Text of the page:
Two years after the accolades of her solo debut Peregrine, former Rodan vocalist Tara Jane O'Neil returns with her wily, mysterious, unclassifiable In the Sun Lines. Not only has O'Neil recorded and engineered this album; she also provides the largest part of the musical tapestry that employs her on guitar, bass, drums, pianos, banjo, accordion, melodica, and more. She recorded everywhere: from a condo in Louisville to her Ludlow St. apartment in New York City to a cabin upstate, carrying her mixing deck with her everywhere. And while she had help from friends such as Rachel's pianist Rachel Grimes, and Noel Hawley on cello and Rhodes piano, among others, the sounds and textures of In The Sun Lines are distinctly O'Neil's. While there are some similarities to Peregrine in the mystery dimension, musically O'Neil has reinvented the wheel. Sounds and melodies crop up and float, hovering over a particular song for awhile ("All Jewels Small") before transmuting themselves into a soundscape without an end; there are others that evoke the slow, tender sambas of Tom Jobim's Sweet Bargaining; and still others that ask more questions than could ever be answered in a three or four minute pop song: ("The Wind You Came Here On"); and the American Gothic darkness created by guitars undressing themselves in the twilight ("Your Rats Are"), with Dan Littleton on vocals. If this album seems like a montage, or disjointed and unrealistic in reach for a pop record, then the listener may not doing the album justice because O'Neil's creation is seamless: always subdued, full of a tension that is both elegantly fraught with brokenness and the desire for transcendence; and one that imbues the listener with an imparted grace of acceptance and resolve. While the music here is delicate and, at times, heartbreakingly beautiful, there isn't anything remotely fragile about it. O'Neil's post-rock constructivist approach to creating songs is anything but passive. Instead her murky, shimmering, world is built a piece or a sound at a time, carefully layered, and then grafted and sewn together to find whatever it is that the song thinks it needs to express itself through her. In The Sun Lines is a glorious new chapter in the catalog of an enigma.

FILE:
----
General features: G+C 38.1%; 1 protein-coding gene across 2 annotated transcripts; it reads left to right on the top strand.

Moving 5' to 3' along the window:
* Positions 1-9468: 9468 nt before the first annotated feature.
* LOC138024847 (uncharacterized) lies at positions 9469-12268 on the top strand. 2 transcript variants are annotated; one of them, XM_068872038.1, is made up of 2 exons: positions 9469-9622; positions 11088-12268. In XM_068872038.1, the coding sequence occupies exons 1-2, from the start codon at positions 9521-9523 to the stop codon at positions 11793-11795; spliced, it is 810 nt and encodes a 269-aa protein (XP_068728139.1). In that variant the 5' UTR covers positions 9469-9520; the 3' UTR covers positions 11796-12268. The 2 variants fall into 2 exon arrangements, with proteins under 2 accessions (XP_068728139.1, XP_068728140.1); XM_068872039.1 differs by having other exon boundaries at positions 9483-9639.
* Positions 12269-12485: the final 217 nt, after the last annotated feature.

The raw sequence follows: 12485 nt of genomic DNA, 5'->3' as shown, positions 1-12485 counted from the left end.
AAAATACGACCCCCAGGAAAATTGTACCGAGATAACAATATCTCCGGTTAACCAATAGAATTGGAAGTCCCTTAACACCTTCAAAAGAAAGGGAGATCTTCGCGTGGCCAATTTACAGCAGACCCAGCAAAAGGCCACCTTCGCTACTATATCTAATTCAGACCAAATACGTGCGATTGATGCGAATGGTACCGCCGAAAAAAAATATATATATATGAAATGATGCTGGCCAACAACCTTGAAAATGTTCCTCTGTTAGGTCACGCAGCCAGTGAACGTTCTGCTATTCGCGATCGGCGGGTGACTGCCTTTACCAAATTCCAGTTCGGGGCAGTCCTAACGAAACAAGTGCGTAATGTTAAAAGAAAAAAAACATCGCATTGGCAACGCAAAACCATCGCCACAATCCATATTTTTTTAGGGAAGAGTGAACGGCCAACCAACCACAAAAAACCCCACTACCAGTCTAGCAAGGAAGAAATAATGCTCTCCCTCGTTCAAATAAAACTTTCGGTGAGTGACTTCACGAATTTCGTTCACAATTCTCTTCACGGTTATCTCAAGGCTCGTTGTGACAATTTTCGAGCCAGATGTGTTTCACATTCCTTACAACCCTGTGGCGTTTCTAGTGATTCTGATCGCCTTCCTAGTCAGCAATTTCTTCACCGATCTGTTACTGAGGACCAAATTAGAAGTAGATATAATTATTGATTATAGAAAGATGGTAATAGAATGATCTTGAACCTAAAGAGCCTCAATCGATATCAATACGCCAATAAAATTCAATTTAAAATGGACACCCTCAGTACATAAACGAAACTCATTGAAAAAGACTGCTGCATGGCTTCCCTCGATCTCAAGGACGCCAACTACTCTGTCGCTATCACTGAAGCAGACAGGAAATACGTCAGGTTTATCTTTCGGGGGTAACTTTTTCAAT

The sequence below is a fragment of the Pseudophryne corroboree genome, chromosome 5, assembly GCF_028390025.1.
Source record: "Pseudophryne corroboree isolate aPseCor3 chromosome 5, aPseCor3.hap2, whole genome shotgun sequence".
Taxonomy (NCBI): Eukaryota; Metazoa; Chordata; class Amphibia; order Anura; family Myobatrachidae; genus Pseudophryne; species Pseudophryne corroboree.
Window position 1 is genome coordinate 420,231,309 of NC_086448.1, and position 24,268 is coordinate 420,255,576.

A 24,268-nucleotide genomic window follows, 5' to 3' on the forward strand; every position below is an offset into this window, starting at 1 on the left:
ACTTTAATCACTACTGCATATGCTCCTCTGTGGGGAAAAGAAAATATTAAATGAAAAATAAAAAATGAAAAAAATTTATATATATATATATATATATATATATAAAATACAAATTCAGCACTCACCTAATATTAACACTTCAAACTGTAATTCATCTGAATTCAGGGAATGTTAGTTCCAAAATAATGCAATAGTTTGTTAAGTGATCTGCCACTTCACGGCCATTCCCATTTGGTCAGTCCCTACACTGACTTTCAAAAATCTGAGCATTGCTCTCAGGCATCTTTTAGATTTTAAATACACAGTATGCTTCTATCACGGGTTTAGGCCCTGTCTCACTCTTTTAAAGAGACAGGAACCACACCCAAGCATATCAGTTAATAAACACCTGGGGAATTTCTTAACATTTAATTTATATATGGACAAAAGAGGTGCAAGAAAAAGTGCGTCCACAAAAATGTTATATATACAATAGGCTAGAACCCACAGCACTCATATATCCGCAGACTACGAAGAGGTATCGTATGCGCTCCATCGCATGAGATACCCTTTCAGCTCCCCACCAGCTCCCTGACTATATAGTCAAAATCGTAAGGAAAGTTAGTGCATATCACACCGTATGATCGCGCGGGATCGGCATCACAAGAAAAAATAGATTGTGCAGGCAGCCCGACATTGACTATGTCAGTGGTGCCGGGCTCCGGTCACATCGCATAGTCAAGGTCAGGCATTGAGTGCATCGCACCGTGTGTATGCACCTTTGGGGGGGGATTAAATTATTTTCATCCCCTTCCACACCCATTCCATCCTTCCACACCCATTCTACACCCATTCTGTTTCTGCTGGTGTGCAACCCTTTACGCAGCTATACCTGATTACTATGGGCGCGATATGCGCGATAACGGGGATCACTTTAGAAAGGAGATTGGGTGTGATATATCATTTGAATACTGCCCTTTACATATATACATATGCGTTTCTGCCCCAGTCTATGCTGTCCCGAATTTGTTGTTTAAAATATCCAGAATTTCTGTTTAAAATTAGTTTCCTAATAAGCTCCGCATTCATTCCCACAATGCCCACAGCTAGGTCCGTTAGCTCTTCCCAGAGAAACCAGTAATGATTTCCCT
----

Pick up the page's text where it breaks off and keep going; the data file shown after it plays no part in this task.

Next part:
Share this page
AllMusic Review by Thom Jurek